8. A case report on a severe anaphylaxis reaction to Gadolinium-based MR contrast media

    Energy Technology Data Exchange (ETDEWEB)

    Park, Juil; Kim, Tae Hyung; Park, Chang Min; Yoon, Soon Ho; Lee, Whal; Kang, Hye Ryun; Choi, Young Hun [Seoul National University Hospital, Seoul (Korea, Republic of)

    2017-02-15

    Acute hypersensitivity reactions to gadolinium-based magnetic resonance (MR) contrast media have been shown to have a much lower incidence and they are generally milder in terms of severity than acute adverse reactions associated with the use of iodinated contrast media for computed tomography scans. However, even though it is rare, a severe hypersensitivity reaction to MR contrast media can occur. Here we present the case of a 66-year-old woman who experienced a severe hypersensitivity reaction after administration of gadolinium-based contrast media without a previous history of allergies.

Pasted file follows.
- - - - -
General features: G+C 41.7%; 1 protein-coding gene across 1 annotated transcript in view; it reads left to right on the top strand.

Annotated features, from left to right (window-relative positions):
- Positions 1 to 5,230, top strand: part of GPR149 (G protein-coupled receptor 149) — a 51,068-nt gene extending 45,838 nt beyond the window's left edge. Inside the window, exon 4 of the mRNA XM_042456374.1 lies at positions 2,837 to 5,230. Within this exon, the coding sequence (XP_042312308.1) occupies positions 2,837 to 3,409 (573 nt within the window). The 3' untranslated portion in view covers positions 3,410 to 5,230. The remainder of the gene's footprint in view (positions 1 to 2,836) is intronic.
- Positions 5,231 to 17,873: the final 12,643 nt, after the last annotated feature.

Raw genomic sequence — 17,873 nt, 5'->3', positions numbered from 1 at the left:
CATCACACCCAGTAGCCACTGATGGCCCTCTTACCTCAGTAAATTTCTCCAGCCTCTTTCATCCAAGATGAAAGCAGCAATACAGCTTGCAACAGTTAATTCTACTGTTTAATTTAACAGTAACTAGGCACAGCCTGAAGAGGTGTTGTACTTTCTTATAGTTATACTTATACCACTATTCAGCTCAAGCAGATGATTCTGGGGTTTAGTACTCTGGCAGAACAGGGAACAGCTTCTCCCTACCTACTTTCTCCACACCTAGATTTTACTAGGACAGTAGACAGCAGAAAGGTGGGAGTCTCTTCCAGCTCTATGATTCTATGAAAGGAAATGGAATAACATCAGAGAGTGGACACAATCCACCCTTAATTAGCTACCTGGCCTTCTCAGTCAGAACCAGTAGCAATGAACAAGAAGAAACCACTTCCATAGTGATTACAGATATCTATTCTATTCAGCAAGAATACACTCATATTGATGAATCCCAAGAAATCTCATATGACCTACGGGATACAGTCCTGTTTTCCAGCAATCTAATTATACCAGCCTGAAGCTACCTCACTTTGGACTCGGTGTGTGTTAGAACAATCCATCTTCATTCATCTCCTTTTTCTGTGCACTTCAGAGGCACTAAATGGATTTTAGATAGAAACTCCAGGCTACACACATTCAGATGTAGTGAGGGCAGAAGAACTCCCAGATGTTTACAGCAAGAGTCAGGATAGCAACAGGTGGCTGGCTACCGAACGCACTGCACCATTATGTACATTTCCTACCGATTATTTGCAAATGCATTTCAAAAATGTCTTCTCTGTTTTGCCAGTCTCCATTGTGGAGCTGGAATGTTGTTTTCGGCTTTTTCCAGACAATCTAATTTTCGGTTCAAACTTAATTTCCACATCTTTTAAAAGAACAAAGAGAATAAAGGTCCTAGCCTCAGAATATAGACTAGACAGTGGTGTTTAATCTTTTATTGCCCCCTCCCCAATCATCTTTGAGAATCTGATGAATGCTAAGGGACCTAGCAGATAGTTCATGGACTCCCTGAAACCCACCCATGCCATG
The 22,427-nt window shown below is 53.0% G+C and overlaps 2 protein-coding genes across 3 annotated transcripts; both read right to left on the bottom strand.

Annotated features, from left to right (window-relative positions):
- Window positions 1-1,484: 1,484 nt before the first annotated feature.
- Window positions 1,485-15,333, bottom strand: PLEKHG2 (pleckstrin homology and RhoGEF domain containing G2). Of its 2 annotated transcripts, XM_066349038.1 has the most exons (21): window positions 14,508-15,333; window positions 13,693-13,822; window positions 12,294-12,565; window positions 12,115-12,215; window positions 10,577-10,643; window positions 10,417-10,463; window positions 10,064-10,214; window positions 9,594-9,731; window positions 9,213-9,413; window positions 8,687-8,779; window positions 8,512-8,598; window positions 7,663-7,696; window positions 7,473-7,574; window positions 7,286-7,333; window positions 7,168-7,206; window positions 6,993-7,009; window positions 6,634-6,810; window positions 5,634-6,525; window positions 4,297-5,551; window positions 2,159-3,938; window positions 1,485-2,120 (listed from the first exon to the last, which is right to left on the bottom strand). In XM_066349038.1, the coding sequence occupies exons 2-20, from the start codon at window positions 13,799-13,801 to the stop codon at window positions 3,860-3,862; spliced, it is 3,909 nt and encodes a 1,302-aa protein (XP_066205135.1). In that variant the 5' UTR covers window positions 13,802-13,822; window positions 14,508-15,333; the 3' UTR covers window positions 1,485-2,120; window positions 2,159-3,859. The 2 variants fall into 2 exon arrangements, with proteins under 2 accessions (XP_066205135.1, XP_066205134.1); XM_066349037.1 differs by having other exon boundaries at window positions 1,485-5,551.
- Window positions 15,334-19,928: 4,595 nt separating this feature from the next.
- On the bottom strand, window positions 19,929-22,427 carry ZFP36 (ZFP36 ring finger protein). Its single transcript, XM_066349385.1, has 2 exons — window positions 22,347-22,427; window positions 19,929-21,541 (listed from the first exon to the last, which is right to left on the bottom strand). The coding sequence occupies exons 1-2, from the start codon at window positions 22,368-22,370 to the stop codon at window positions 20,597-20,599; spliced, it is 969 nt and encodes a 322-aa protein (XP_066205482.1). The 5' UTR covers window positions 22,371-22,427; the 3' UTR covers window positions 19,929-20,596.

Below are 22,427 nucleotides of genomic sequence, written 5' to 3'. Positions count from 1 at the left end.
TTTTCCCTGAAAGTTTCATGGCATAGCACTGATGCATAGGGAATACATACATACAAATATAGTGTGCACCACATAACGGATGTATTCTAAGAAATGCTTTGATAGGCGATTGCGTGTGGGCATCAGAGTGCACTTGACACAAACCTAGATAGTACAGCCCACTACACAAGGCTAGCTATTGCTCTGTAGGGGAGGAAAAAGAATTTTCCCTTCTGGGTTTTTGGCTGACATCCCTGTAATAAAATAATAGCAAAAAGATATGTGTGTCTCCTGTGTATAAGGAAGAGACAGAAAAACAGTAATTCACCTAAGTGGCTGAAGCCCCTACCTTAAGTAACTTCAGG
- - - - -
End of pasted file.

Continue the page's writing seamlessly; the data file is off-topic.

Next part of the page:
9. Greener "Solutions" for the Organic Chemistry Teaching Lab: Exploring the Advantages of Alternative Reaction Media

    Science.gov (United States)

    McKenzie, Lallie C.; Huffman, Lauren M.; Hutchison, James E.; Rogers, Courtney E.; Goodwin, Thomas E.; Spessard, Gary O.

    2009-01-01

    A major approach for implementing green chemistry is the discovery and development of synthetic strategies that reduce the quantity of solvent needed, eliminate it altogether, or rely on new reaction media. An increasing number of examples have demonstrated that greener reaction solvents or media can enhance performance as well as reduce hazard.…